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Juan Cole

Juan Cole

Juan runs the popular geopolitics blog Informed Comment where he provides an independent and informed perspective on Middle Eastern and American politics.

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In Search of Big Oil Backing Romney Blames Obama for High Gas Prices

After his wins on Tuesday, Mitt Romney is clearly the Republican standard bearer in the 2012 election, and he is already flailing about attempting to find some mud to throw at President Obama in hopes some of it will stick. He has trotted out a tired talking point attempting to blame Obama for high gasoline prices, saying that the president’s environmentalism has gotten in the way of US drilling. The charge is full of factual and logical holes.

But the attack of Romney on Obama is undermined by the positions taken by Romney1. In 2006, Romney opposed temporarily suspending gasoline taxes because of a spike in the price of petroleum, asserting, “high gasoline prices are probably here to stay.” Then in his 2010 book, “No Apology,” he actually saw rising gasoline prices as a good thing: “Higher energy prices would encourage energy efficiency across the full array of American businesses and citizens … It would provide industries of all kinds with a predictable outlook for energy costs, allowing them to confidently invest in growth.”

Romney had it right the first time. Oil prices are a matter of supply and demand, and Romney only wants to talk about supply. The US imports 8.7 million barrels of petroleum per day (the world produces roughly 87 million barrels a day). If you wanted to put down its price, you could begin by slashing imports by not wasting so much gasoline. If we moved more things by train instead of by trucks; if we gave more tax breaks for buying hybrids and electric vehicles; if we did more to encourage wind and solar energy and integrated it with electric vehicles; if we lowered the speed limits; if we held Detroit’s feet to the fire and required much higher gasoline efficiency much sooner, if we set policies that encouraged people to live in cities near their work– if we did all that we’d put down the price of petroleum. We only have 4% of the world’s population and we use about a fifth of the world’s petroleum, and that is one of the problems.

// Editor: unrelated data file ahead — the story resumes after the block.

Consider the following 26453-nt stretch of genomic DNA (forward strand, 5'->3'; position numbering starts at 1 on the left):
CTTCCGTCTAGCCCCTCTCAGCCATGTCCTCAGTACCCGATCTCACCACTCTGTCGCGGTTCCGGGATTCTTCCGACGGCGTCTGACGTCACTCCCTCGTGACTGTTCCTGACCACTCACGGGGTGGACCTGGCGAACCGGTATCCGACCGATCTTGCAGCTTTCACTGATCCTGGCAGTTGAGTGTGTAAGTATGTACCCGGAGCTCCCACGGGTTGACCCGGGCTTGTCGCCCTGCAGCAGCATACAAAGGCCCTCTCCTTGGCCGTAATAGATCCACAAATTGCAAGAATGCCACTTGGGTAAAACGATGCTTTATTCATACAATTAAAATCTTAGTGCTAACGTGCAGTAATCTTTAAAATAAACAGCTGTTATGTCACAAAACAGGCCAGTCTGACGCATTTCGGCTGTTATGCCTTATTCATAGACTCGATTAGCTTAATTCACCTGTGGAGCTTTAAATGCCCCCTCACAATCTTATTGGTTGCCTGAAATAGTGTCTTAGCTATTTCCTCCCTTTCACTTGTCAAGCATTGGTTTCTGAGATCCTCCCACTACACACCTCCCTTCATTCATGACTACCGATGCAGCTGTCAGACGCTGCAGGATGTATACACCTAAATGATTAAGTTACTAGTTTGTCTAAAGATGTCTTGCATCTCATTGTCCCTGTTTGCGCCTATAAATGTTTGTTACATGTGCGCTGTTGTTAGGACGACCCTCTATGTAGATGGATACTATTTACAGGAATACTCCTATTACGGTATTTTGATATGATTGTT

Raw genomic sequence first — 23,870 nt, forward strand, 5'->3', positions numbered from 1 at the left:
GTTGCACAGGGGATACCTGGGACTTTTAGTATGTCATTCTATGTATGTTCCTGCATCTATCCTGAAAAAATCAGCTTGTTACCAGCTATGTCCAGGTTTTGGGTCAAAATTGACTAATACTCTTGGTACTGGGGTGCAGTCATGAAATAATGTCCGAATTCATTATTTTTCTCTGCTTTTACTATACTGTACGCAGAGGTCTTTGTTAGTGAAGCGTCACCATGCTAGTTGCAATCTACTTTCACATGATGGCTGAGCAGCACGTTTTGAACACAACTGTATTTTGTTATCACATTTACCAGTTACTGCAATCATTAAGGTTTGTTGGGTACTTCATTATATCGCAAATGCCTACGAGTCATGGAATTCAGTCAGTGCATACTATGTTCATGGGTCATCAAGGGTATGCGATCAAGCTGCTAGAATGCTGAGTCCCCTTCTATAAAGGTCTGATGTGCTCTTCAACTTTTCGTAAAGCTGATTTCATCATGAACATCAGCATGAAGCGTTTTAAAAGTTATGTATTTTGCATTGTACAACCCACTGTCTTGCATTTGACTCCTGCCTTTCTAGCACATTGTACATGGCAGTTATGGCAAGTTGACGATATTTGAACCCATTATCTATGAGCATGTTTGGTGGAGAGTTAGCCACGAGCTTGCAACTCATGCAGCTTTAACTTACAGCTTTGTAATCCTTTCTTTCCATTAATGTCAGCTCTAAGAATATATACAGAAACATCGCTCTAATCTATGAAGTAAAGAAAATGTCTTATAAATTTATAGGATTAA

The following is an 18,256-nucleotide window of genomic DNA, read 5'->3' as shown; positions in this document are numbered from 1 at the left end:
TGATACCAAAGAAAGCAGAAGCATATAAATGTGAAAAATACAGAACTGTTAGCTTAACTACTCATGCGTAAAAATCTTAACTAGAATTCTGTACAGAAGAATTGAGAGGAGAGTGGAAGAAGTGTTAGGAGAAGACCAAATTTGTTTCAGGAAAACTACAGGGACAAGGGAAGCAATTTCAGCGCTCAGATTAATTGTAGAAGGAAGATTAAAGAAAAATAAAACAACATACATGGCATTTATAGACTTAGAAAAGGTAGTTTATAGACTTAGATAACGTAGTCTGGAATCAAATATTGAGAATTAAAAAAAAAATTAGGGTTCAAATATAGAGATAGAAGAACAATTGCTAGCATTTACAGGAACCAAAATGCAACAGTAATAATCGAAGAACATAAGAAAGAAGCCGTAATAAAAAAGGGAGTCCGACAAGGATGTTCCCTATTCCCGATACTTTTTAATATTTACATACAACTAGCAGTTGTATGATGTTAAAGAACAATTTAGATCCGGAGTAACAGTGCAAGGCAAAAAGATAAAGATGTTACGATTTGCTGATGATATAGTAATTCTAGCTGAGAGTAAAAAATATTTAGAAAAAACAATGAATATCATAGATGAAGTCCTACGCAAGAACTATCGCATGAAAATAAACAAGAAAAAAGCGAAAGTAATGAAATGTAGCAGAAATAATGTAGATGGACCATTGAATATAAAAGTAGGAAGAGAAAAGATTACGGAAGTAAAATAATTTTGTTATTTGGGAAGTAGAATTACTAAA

Of course, the upward pressure on prices is coming mainly from increased use of petroleum by China and India, where large numbers of people have forsaken bicycles and discovered the joys of urban gridlock. Prices jumped the other day on good news about China growing a little faster this year than had earlier been forecast. When China grows, the price of petroleum goes up. So to get firm downward pressure on pricing you’d need China and India and Europe to stop wasting so much gasoline, too.

We can’t affect the supply part of the equation. The United States just doesn’t have many petroleum reserves by world standards, and drilling in nature reserves and off pristine beaches is not going to produce enough fuel to lower world prices. We’ve already increased our production of petroleum and liquid fuels by about a million barrels a day since Obama has been president, and Obama isn’t doing anything to stand in the way of that kind of thing.

And, there are currently some international issues affecting supply: